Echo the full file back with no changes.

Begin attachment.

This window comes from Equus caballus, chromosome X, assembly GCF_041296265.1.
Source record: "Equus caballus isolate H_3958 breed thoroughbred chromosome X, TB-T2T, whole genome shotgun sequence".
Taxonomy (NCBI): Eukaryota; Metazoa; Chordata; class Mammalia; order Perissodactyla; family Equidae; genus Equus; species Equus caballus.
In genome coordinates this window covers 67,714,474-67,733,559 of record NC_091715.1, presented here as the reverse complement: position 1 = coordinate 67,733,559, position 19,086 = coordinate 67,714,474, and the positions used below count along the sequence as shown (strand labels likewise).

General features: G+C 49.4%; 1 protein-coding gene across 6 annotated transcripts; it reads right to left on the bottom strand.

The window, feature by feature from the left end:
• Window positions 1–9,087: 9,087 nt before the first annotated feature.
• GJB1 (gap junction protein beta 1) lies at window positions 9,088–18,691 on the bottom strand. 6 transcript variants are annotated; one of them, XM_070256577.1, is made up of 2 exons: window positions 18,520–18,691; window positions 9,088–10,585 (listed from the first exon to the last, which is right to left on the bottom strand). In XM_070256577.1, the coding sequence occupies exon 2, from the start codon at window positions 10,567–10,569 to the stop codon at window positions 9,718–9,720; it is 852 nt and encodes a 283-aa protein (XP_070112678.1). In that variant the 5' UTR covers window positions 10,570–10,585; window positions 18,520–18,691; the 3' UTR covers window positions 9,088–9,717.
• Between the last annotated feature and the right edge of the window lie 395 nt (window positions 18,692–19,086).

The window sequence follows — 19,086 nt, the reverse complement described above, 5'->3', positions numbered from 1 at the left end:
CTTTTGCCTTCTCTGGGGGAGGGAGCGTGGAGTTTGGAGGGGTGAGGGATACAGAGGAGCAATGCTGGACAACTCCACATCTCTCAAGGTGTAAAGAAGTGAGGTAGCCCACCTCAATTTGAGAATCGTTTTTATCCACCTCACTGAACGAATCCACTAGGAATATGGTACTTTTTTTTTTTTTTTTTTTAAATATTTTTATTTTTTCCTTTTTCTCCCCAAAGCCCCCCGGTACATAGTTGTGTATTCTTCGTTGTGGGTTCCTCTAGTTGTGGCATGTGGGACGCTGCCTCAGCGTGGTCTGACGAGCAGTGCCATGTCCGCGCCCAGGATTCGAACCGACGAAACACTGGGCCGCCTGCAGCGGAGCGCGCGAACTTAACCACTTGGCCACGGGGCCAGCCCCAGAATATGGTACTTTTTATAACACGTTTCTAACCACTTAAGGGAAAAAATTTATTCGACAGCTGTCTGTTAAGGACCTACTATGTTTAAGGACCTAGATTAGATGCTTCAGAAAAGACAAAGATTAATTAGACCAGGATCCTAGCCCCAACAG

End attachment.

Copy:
This window comes from Equus caballus, chromosome X, assembly GCF_041296265.1.
Source record: "Equus caballus isolate H_3958 breed thoroughbred chromosome X, TB-T2T, whole genome shotgun sequence".
Taxonomy (NCBI): Eukaryota; Metazoa; Chordata; class Mammalia; order Perissodactyla; family Equidae; genus Equus; species Equus caballus.
In genome coordinates this window covers 67,714,474-67,733,559 of record NC_091715.1, presented here as the reverse complement: position 1 = coordinate 67,733,559, position 19,086 = coordinate 67,714,474, and the positions used below count along the sequence as shown (strand labels likewise).

General features: G+C 49.4%; 1 protein-coding gene across 6 annotated transcripts; it reads right to left on the bottom strand.

The window, feature by feature from the left end:
• Window positions 1–9,087: 9,087 nt before the first annotated feature.
• GJB1 (gap junction protein beta 1) lies at window positions 9,088–18,691 on the bottom strand. 6 transcript variants are annotated; one of them, XM_070256577.1, is made up of 2 exons: window positions 18,520–18,691; window positions 9,088–10,585 (listed from the first exon to the last, which is right to left on the bottom strand). In XM_070256577.1, the coding sequence occupies exon 2, from the start codon at window positions 10,567–10,569 to the stop codon at window positions 9,718–9,720; it is 852 nt and encodes a 283-aa protein (XP_070112678.1). In that variant the 5' UTR covers window positions 10,570–10,585; window positions 18,520–18,691; the 3' UTR covers window positions 9,088–9,717.
• Between the last annotated feature and the right edge of the window lie 395 nt (window positions 18,692–19,086).

The window sequence follows — 19,086 nt, the reverse complement described above, 5'->3', positions numbered from 1 at the left end:
CTTTTGCCTTCTCTGGGGGAGGGAGCGTGGAGTTTGGAGGGGTGAGGGATACAGAGGAGCAATGCTGGACAACTCCACATCTCTCAAGGTGTAAAGAAGTGAGGTAGCCCACCTCAATTTGAGAATCGTTTTTATCCACCTCACTGAACGAATCCACTAGGAATATGGTACTTTTTTTTTTTTTTTTTTTAAATATTTTTATTTTTTCCTTTTTCTCCCCAAAGCCCCCCGGTACATAGTTGTGTATTCTTCGTTGTGGGTTCCTCTAGTTGTGGCATGTGGGACGCTGCCTCAGCGTGGTCTGACGAGCAGTGCCATGTCCGCGCCCAGGATTCGAACCGACGAAACACTGGGCCGCCTGCAGCGGAGCGCGCGAACTTAACCACTTGGCCACGGGGCCAGCCCCAGAATATGGTACTTTTTATAACACGTTTCTAACCACTTAAGGGAAAAAATTTATTCGACAGCTGTCTGTTAAGGACCTACTATGTTTAAGGACCTAGATTAGATGCTTCAGAAAAGACAAAGATTAATTAGACCAGGATCCTAGCCCCAACAG